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Photoshop tutorial - Sharpening

Photoshop tutorial - Sharpening - Here's how to sharpen an image using the High Pass Filter in Photoshop.

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Category : Adobe Photoshop
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Sharpening photoshop tutorialSharpening using the High Pass Filter has less chance of creating the unwanted contrast halo often associated with unsharp mask (or similar).

Here's how to do it:
1. Open the original in Photoshop – in this particular case CS3.
2. Duplicate the layer to be sharpened.
3. With the 'Copy' layer selected, go to – Menu Bar>Filter>Other>High Pass.
Photoshop tutorial sharpening Sharpen tutorial in Photoshop

4. In the High Pass Filter dialog select a radius of between 1.0 to 3.5 – general rule of thumb, the larger the image, the larger the number before ‘distortion’ - then click 'OK'
5. Ensure the 'Copy' layer is highlighted (it should be) and go to Menu Bar>Layer>Layer Style> select Blending Options.
6. In the dialog box General Blending (top) section select Hard Light for the Blend Mode. This will immediately display the resulting image underneath.
Photoshop tutorial sharpening Photoshop tutorial sharpening 

7. If the effect is too great it can be reduced using the opacity scale just under Hard Light – or 'Cancel' and return to section 3 (return to the appropriate position in the History palette) and try again.
8. When satisfied go to Menu Bar>Layer>Merge Down (or Flatten Image if there are just the two layers.)
9. The History and Layers palettes should look something like this when finished from the point you started the process.
Sharpen tutorial Sharpening photoshop tutorial

That is the end of the process. I should recommend creating a series of Actions at High Pass Filter .5 radius intervals, then the process can be fully automated – just select which you think maybe the appropriate level to use.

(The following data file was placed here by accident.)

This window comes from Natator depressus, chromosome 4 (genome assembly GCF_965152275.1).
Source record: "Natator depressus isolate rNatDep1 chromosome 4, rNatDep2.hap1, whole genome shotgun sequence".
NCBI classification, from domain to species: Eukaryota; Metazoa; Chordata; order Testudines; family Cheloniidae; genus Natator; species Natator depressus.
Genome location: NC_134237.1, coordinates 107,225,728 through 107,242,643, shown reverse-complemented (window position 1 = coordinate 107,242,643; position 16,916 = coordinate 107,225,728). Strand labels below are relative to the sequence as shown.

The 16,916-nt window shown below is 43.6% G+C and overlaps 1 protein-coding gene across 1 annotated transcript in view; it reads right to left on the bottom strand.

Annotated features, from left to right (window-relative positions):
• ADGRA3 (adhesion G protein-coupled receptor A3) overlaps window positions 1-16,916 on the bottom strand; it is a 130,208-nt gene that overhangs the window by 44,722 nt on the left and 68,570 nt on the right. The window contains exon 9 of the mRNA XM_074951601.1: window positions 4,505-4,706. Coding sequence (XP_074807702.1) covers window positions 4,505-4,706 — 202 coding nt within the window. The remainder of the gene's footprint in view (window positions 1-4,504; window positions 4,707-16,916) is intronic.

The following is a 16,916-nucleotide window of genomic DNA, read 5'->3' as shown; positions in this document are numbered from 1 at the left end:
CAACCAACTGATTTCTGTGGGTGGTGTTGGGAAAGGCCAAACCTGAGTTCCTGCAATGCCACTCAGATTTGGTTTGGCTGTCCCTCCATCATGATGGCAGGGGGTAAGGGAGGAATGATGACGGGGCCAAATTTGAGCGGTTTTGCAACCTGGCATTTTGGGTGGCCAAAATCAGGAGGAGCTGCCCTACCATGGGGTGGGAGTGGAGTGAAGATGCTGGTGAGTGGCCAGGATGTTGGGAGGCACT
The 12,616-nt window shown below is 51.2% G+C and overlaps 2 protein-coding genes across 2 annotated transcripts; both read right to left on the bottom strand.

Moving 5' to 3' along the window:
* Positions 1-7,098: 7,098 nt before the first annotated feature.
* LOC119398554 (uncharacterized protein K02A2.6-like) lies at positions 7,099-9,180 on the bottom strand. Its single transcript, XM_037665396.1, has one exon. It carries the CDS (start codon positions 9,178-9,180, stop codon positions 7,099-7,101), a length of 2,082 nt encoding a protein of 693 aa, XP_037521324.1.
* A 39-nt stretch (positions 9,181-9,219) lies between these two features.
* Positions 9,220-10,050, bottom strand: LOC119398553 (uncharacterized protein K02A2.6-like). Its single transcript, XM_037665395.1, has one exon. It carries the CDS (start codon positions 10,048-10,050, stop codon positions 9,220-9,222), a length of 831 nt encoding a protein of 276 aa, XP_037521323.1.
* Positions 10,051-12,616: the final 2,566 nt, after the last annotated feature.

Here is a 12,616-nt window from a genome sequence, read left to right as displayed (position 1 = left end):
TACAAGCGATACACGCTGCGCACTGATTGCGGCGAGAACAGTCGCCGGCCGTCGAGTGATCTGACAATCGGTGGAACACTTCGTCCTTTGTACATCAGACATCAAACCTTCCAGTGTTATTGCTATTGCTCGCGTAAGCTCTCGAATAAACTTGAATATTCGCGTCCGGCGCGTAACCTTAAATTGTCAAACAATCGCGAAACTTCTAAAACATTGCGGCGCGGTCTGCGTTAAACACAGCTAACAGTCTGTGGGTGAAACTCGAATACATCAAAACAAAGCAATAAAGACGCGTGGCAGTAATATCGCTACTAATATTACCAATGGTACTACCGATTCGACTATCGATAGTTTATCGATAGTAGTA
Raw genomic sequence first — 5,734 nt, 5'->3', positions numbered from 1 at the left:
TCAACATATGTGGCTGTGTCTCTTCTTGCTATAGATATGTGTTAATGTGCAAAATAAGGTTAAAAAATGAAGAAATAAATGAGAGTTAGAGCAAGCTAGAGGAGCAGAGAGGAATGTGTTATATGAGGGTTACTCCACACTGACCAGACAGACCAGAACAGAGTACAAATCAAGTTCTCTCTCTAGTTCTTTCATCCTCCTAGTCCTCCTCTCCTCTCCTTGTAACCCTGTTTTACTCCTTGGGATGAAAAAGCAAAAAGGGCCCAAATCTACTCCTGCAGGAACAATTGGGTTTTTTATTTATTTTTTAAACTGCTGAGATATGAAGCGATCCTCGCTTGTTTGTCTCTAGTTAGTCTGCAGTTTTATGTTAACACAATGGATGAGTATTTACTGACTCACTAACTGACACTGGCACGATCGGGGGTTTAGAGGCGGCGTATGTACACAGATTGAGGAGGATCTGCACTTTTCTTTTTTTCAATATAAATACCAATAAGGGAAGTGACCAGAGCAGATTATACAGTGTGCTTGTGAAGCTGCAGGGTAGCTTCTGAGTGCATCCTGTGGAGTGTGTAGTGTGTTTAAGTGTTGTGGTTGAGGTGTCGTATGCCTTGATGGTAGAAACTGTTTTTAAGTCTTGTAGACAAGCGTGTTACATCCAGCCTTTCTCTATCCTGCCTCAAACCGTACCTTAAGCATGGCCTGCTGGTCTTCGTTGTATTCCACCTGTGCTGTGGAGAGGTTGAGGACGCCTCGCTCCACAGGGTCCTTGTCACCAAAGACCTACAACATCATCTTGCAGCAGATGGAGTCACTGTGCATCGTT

Sharpening tutorial photoshop

Words by David Kidd (CaptainTweaky).

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Comments


bjarte 8 2 Norway
17 Aug 2009 8:28AM
Great technique well explained!

Is it possible to get this article - and the others - as a pdf-file? I would love to print these, but using IE that also give me all the other stuff on the page, and I don't want that.

-b-

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24 Aug 2009 3:04AM
I also would like the articles as a pdf so I can print them out.
24 Aug 2009 6:36PM
Personally, I prefer this technique -

1. Copy layer
2. Convert new layer to greyscale or black and white
3. Up brightness and contrast a bit if tones are very flat
4. Run highpass filter; strength between 7 and 10 and radius between 1 and 3.
5. Blend mode at soft light and adjust opacity to 60 to 75%.

This technique particularly good with eyes in portraits. Using a "hide-all" layer mask cut through the mask over the eyes with a soft white brush. leaves face softer but eyes crisp and sharp.

Felixstones
Jestertheclown 5 6.3k 241 England
26 Aug 2009 1:46PM
Pdf versions of these would be great.
In the meantime though, just copy and paste them into a Word document. (I use OpenOffice but it's just same.)
It simply replicates the part of the page you highlight so there are no ads. to spoil it and if you want to be really clever, you can edit your pasted version and, using your favoured converter, turn that into a Pdf!
Jester
Morpyre e2
9 1.6k 8 Wales
28 Aug 2009 8:06PM
great technique - i have used it on a couple of my photographs this week rather than the usual unsharp mask option which i have found to be good but high pass is definitely a higher sharpness quality.
27 Sep 2009 8:02AM
Excellent, thanks for sharing it, Adrian
ChrisG2 8 5 United Kingdom
6 Oct 2009 8:16PM
I've just printed this out as a PDF. Comes out ok.....
Kot 5 7 1 Poland
6 Dec 2009 7:32AM
I would suggest converting copied layer for smart filters (Convert for Smart Filters in Filter menu) before running High Pass filter. That enables instant access to filter settings after applying. In other words you don't have to change layer opacity or go back to History if you are not satisfied because you can always change High Pass filter settings.
Also check the effect with different blending modes - Overlay (which I personally prefer) and Soft Light (smoother sharpening)

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